Cladium (Fen-sedge, Sawgrass or Twig-sedge) is a genus of large sedges, with a world-wide distribution in tropical and temperate regions. These are plants characterized by long, narrow (grass-like) leaves having sharp, often serrated (sawtooth-like) margins, and flowering stems 1-3 m tall bearing a much-branched inflorescence. Species The number of species is disputed, with different authors accepting between two and 60 species as distinct. The following is a selection of species.
C. jamaicense is common throughout the tropical Americas, one typical and well-known area of extensive saw-grass growth is the Florida Everglades; saw-grass is the plant referred to by the descriptor, "River of Grass". Across the Everglades, C. jamaicense occurs in patches of dense growth surrounded by areas of very sparse growth. Because of the sharp, saw-like serrulations on the blades, dense beds of saw-grass can be dangerous to attempt to navigate through (the blades easily cut flesh). Consequently, the dense saw-grass beds harbor little animal life, but (in the Everglades) are the habitat used by alligators to build nests (Lodge, 1994). It is also considered to be indigenous to the Hawaiian Islands, where it dominates a considerable portion of the largest marsh in Hawai‘i, Kawai Nui Marsh.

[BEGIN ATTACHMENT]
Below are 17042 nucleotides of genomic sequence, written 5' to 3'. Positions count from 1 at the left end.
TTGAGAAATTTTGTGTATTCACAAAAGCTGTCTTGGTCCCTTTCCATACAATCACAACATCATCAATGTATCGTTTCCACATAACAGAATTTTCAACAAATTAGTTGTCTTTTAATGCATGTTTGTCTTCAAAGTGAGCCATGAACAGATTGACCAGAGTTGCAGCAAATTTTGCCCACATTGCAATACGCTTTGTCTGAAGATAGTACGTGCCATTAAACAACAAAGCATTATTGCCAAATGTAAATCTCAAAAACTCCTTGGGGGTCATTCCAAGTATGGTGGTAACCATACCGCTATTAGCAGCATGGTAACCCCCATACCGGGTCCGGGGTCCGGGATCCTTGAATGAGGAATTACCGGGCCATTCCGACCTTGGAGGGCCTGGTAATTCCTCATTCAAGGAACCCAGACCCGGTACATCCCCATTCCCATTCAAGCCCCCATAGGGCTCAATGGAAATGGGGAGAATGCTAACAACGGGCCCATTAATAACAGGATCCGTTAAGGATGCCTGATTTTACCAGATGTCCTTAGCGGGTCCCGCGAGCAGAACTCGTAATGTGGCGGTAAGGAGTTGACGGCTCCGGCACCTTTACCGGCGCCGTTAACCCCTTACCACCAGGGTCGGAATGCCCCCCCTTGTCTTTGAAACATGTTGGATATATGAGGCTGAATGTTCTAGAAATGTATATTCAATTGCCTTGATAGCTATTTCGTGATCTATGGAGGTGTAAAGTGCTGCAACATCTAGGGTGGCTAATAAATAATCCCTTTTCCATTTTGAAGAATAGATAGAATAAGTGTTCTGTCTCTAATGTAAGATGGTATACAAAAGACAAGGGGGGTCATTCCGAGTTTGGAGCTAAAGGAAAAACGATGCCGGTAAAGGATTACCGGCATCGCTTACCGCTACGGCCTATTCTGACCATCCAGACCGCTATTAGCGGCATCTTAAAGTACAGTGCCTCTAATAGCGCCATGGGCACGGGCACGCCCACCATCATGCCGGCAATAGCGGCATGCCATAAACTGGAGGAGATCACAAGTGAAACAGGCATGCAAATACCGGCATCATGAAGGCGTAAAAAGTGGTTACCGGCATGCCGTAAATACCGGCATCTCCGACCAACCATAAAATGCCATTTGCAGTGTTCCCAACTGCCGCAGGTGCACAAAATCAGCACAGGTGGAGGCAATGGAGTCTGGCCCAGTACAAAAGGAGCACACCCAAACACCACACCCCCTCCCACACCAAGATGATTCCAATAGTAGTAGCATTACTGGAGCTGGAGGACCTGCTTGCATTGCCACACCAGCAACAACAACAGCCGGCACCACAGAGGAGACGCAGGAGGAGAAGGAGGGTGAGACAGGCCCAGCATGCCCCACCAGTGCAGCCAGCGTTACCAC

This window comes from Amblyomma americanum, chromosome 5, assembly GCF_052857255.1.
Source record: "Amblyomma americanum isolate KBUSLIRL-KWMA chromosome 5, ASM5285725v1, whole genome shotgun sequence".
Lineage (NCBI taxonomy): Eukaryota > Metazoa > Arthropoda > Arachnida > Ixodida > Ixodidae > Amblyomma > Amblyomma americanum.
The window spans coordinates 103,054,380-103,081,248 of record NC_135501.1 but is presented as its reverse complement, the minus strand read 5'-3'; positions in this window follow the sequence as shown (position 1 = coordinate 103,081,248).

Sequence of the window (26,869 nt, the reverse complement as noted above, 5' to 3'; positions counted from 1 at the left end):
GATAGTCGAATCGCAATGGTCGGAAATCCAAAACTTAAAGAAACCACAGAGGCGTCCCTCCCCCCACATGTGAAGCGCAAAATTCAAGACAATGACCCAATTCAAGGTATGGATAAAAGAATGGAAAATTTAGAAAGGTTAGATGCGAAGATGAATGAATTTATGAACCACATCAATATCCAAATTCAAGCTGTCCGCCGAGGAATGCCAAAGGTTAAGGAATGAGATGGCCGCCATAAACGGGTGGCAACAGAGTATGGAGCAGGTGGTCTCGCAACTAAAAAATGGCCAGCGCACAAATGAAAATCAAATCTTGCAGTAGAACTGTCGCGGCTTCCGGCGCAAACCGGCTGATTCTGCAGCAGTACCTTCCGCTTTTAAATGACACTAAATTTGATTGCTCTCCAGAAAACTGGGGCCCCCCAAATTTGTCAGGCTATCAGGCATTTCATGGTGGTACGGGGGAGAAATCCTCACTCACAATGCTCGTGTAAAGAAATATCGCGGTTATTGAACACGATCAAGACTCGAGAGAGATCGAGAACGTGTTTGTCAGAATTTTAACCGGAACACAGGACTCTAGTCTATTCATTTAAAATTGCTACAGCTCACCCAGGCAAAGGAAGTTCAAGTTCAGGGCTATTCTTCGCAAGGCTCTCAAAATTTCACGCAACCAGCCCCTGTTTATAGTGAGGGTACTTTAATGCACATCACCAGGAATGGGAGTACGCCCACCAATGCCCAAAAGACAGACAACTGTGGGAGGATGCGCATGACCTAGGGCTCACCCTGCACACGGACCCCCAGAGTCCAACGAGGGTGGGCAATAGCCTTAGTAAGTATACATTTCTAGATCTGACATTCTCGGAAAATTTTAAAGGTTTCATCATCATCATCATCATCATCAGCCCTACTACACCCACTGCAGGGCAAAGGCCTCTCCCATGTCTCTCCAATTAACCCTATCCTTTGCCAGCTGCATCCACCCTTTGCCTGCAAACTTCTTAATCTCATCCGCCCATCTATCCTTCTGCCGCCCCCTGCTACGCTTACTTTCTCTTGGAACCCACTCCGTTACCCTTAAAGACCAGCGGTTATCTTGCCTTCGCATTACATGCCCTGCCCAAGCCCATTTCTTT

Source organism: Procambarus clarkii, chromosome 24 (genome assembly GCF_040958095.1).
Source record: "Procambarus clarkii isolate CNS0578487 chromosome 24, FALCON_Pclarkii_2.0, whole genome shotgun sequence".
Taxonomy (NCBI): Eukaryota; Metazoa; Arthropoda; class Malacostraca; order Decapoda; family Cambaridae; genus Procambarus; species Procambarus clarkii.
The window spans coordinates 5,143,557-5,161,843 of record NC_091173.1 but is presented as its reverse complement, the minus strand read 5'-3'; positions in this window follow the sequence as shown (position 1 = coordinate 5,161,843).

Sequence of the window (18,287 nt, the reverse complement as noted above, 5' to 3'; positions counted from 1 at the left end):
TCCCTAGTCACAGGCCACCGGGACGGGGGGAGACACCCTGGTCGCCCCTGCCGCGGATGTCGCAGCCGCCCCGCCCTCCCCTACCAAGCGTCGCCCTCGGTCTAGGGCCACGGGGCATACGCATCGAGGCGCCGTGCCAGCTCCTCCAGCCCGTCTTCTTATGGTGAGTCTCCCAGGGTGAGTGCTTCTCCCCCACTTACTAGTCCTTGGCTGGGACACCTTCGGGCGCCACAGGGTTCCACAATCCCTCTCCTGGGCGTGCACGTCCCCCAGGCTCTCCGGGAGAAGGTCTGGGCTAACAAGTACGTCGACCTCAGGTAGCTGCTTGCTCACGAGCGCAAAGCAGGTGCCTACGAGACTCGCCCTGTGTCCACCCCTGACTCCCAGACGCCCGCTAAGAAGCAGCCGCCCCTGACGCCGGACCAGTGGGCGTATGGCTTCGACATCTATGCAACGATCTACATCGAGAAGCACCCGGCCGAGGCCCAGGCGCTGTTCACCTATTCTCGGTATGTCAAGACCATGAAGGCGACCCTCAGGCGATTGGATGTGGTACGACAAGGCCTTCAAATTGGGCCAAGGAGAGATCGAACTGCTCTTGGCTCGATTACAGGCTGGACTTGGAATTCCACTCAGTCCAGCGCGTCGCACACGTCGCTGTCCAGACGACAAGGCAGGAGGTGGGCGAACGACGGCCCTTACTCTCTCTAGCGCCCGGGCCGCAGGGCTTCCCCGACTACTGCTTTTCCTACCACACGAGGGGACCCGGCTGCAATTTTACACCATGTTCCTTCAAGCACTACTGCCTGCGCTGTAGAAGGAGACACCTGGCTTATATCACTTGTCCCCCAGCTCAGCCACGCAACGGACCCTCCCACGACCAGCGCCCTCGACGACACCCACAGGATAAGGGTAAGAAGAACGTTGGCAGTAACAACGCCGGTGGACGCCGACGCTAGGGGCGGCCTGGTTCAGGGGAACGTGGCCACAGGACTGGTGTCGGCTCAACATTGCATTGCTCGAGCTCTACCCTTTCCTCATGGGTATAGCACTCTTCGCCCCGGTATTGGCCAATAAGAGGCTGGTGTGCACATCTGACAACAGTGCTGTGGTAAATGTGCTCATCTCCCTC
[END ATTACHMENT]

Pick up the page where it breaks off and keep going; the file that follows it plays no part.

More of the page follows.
Sawgrass may be useful as a source for developing biofuel (ethanol), possibly replacing corn as the cellulose (the basis for developing ethanol) source of choice. Studies on switchgrass, a prairie plant which should not be mistaken for sawgrass, demonstrate that, since it is such a laborless crop to grow, it yields 540% of the energy used to harvest, and process it into ethanol. It is also carbon neutral, absorbing about the same amount of greenhouse gases while it's growing as it emits when burned as fuel.